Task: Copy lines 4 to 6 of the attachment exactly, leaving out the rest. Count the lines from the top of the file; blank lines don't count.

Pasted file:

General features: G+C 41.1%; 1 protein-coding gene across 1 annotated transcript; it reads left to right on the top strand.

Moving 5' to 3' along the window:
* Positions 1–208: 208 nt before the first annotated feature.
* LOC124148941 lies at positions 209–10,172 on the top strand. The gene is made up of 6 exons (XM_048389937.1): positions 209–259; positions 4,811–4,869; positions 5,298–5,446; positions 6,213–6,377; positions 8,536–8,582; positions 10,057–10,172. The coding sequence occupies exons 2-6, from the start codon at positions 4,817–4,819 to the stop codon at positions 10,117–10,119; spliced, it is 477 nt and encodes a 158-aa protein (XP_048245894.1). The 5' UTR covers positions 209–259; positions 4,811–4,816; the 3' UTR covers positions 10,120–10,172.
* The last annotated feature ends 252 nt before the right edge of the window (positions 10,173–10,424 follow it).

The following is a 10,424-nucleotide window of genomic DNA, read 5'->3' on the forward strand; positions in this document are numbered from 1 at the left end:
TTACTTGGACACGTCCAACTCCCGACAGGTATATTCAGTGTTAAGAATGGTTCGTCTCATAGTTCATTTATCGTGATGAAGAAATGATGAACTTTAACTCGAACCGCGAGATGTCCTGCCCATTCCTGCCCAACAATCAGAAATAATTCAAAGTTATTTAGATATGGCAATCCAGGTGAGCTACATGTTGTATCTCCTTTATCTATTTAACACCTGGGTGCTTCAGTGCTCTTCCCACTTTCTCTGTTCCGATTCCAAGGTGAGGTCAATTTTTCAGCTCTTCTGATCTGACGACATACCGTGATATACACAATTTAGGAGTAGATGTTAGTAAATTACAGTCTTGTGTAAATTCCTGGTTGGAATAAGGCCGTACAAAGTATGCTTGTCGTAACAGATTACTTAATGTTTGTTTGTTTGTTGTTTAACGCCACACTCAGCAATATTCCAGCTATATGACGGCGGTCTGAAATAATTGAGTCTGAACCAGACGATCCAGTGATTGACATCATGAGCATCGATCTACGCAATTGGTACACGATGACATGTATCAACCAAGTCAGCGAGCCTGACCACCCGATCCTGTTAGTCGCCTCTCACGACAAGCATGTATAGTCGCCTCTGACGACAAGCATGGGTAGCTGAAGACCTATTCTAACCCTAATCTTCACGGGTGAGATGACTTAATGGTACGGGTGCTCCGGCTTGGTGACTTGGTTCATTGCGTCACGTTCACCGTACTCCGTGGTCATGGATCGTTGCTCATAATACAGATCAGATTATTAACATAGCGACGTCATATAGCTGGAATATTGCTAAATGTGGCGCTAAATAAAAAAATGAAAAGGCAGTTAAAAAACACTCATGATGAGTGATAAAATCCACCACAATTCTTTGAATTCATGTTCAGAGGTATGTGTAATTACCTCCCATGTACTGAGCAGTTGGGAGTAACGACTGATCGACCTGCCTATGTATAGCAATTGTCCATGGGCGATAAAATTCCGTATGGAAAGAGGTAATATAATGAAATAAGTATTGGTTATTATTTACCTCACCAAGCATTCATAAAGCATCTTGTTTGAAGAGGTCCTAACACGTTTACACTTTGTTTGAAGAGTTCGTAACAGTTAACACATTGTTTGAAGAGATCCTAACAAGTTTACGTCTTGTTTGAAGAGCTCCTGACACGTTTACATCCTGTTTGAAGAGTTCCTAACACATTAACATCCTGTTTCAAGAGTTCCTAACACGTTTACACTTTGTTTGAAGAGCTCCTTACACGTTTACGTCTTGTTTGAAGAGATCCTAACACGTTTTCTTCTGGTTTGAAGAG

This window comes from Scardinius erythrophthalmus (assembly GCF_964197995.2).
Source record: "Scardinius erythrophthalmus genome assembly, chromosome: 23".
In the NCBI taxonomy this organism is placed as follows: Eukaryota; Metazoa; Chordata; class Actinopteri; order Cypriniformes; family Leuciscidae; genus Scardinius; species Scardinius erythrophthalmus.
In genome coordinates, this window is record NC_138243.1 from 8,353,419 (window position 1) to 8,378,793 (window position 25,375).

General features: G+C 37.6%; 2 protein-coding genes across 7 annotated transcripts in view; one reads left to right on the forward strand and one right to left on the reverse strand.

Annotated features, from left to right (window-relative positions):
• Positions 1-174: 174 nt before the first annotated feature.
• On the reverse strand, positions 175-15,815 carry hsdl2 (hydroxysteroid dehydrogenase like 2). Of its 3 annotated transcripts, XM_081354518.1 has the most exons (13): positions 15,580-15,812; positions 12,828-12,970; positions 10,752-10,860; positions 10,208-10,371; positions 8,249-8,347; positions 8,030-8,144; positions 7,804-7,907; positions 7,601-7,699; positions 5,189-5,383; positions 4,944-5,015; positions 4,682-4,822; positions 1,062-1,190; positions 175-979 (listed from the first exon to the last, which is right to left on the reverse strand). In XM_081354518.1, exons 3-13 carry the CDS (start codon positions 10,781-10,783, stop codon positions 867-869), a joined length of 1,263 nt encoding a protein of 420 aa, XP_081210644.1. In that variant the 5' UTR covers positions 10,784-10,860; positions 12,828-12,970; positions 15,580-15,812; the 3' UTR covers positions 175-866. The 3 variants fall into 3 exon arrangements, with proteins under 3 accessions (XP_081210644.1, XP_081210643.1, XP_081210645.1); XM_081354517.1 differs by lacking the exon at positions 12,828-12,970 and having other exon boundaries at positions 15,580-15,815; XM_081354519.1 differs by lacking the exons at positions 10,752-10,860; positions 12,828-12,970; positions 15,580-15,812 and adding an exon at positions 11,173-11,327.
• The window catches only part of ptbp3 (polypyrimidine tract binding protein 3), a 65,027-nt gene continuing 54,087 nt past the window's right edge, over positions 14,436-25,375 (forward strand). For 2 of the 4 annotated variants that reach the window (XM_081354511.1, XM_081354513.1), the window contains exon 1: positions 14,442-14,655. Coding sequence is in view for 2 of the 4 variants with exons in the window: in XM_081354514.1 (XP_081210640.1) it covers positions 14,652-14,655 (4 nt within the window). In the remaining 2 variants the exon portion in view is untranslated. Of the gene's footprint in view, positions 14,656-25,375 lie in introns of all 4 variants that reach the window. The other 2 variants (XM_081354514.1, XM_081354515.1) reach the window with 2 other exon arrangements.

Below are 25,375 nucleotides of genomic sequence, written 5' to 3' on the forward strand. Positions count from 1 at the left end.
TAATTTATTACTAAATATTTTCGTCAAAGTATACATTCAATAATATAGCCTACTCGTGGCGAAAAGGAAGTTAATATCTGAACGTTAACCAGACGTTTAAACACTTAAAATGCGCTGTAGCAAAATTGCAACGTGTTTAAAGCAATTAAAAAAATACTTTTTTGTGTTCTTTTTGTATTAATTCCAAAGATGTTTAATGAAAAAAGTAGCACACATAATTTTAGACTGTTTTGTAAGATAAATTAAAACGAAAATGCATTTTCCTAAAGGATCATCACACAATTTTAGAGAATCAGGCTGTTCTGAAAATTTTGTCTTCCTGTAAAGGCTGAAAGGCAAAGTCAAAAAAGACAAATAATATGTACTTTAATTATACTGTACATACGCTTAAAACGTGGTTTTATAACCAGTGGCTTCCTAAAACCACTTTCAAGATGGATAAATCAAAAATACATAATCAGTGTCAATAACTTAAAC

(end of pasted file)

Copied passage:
* LOC124148941 lies at positions 209–10,172 on the top strand. The gene is made up of 6 exons (XM_048389937.1): positions 209–259; positions 4,811–4,869; positions 5,298–5,446; positions 6,213–6,377; positions 8,536–8,582; positions 10,057–10,172. The coding sequence occupies exons 2-6, from the start codon at positions 4,817–4,819 to the stop codon at positions 10,117–10,119; spliced, it is 477 nt and encodes a 158-aa protein (XP_048245894.1). The 5' UTR covers positions 209–259; positions 4,811–4,816; the 3' UTR covers positions 10,120–10,172.
* The last annotated feature ends 252 nt before the right edge of the window (positions 10,173–10,424 follow it).

The following is a 10,424-nucleotide window of genomic DNA, read 5'->3' on the forward strand; positions in this document are numbered from 1 at the left end: